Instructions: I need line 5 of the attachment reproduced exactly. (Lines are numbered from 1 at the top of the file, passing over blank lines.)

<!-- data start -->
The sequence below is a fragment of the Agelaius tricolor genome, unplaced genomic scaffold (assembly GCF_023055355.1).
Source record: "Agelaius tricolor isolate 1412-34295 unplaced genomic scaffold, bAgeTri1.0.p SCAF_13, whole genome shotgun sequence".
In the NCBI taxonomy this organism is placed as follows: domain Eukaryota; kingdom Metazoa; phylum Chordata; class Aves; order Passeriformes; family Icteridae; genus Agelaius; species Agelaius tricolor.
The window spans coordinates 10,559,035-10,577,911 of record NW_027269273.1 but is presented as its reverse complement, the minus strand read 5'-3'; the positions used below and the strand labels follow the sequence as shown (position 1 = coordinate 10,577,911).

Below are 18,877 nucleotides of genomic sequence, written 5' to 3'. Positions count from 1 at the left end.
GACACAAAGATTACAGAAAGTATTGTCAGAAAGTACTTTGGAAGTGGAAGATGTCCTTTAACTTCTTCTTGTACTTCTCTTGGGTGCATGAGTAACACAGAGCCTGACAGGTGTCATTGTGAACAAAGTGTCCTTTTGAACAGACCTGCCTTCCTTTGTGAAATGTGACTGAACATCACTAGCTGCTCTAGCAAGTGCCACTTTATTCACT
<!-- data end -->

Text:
Below are 18,877 nucleotides of genomic sequence, written 5' to 3'. Positions count from 1 at the left end.